It’s time to re-think welfare reform

The period from 2010 to the present has been one of far-reaching change in the design and delivery of welfare and of welfare to work. This has included the replacement of six key benefits with Universal Credit (UC); the introduction of an intensified conditionality and the sanctioning regime, requiring claimants to meet certain conditions or face losing benefits; and changes to assessment and entitlement to incapacity and disability-related benefits.

NIESR research for the Equality and Human Rights Commission, published today, reviews evidence for the impact of the reforms on protected, equality groups. Covering more than 400 sources of research evidence, we found that some reforms, for example UC, have winners and losers. Others have no winners, for example the benefit cap, bedroom tax and sanctioning. The data also clearly showed that the most disadvantaged in British society have been hit hardest.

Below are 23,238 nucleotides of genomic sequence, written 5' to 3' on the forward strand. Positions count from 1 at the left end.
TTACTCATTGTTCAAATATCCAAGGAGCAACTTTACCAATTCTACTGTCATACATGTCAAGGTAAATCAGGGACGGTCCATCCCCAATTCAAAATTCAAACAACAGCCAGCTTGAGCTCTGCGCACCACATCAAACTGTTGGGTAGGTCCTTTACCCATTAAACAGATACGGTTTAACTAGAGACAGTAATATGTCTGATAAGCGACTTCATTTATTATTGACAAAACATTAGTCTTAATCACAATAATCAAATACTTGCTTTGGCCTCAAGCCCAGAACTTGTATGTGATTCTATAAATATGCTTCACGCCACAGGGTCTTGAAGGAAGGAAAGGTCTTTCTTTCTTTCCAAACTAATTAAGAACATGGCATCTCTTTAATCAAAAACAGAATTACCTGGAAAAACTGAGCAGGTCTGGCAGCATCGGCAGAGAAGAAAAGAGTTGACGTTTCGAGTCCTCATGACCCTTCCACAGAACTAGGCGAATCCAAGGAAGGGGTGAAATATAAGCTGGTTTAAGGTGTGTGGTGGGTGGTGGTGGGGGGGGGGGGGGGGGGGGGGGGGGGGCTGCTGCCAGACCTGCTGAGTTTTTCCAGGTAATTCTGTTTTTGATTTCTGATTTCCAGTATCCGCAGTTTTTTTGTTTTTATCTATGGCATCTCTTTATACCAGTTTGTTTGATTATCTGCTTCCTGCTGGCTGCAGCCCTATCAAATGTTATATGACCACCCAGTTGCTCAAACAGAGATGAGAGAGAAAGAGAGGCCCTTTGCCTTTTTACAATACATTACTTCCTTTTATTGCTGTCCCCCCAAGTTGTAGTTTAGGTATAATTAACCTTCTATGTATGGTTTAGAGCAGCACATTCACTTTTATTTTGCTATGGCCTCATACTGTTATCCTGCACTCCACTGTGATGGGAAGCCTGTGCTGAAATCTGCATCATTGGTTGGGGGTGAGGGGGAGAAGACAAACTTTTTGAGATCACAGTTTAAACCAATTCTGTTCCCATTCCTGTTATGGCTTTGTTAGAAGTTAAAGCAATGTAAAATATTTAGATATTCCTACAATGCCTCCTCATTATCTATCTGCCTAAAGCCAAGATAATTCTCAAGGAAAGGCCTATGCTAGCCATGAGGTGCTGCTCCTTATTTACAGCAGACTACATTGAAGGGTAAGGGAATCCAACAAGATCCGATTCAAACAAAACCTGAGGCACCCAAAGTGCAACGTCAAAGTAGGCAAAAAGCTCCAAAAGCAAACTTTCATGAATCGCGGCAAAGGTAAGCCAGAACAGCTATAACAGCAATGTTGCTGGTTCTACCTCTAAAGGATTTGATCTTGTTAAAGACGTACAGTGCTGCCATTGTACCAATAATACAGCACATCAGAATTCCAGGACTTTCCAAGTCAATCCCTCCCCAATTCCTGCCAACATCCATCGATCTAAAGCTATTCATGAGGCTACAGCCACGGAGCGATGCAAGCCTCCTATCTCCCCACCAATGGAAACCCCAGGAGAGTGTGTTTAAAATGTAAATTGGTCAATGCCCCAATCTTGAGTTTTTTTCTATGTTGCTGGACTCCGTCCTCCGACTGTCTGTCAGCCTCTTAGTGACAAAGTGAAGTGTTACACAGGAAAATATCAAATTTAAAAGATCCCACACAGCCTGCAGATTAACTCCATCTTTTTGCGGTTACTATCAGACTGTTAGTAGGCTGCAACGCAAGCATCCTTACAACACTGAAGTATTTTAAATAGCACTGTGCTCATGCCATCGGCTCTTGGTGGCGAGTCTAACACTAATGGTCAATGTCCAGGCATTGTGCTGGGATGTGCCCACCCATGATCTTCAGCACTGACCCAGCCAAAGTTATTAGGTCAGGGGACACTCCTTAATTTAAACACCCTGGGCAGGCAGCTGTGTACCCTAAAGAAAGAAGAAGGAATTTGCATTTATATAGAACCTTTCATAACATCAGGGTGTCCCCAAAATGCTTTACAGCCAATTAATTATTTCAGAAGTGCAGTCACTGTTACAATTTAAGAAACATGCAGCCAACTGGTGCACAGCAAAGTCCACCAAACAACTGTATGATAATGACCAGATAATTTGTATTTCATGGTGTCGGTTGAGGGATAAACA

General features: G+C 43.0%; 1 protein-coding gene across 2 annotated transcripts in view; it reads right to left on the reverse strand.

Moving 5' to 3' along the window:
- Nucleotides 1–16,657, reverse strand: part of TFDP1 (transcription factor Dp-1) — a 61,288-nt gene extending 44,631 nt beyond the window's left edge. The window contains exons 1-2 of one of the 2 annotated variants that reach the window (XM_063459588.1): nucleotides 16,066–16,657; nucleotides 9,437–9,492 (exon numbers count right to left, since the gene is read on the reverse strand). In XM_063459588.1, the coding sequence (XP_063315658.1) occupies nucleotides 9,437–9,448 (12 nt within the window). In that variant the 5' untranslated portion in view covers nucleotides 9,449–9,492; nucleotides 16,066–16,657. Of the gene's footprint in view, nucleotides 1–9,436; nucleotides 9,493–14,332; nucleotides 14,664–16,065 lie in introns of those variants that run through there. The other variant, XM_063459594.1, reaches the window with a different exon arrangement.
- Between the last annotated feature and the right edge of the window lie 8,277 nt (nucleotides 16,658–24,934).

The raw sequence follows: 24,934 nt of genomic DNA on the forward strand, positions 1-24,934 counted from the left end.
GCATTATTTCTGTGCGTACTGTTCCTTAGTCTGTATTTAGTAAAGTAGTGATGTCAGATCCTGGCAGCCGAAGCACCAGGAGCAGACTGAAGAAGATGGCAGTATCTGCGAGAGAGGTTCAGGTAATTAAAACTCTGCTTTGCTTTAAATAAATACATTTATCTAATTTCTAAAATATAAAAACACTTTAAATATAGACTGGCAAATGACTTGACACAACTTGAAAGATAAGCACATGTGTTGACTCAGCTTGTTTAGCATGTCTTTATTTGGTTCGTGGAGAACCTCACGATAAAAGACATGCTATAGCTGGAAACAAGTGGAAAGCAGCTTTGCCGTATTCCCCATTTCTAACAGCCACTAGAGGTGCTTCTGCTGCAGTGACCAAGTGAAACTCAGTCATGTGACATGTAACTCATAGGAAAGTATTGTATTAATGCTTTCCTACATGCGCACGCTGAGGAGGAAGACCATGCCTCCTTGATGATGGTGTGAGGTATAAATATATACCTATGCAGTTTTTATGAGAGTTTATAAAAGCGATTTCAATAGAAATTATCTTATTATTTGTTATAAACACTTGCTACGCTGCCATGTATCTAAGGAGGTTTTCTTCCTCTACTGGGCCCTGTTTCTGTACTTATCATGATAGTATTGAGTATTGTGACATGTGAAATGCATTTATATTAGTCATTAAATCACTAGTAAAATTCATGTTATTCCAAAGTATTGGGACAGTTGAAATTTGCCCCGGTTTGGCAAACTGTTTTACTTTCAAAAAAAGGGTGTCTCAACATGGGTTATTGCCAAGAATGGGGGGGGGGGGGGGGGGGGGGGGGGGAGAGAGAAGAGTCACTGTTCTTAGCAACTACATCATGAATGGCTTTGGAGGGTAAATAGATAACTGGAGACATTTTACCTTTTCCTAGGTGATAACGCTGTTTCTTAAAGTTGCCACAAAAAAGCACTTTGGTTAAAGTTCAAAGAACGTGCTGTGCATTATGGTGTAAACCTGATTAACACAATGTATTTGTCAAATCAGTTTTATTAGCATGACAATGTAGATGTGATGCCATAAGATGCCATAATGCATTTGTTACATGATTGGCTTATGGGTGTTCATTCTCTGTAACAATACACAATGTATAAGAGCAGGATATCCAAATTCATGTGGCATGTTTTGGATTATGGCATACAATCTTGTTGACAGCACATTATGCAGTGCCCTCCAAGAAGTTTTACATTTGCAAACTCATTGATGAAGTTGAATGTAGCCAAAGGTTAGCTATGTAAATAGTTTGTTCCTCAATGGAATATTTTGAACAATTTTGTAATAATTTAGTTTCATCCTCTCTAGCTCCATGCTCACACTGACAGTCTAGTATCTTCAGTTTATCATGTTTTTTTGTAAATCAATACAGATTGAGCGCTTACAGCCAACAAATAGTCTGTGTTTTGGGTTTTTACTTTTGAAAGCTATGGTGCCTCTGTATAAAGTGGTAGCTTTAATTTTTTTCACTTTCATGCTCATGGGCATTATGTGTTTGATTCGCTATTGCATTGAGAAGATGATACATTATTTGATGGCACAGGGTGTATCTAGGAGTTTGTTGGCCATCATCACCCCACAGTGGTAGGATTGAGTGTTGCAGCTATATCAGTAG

What drove the reforms?

The reforms were backed by a clear strategy aimed at incentivising paid work over inequality and reducing welfare expenditure. The programme emphasised individual rather than structural barriers to work, such as local labour market characteristics, and brought the capacity of disabled people into view. The emphasis on individual responsibility was seen to drive increased conditionality around benefits and the use of sanctions. A second driver was the perceived unaffordability of the welfare system. It was seen as needing to be reduced in size and refocused on people who need and deserve it. As the then Chancellor George Osborne asked the 2012 Conservative Party Conference:

 ‘Where is the fairness, we ask, for the shift-worker, leaving home in the dark hours of the early morning, who looks up at the closed blinds of their next-door neighbour sleeping off a life on benefits’

Imagery of idleness and the narrative of ‘strivers vs skivers’ became the language of the welfare debate. This was despite the fact that unemployment benefits account for a small proportion of welfare spending, making it much more likely that the shift-worker was the benefit claimant rather than the sleeping neighbor.

 

 

Who has been impacted the most?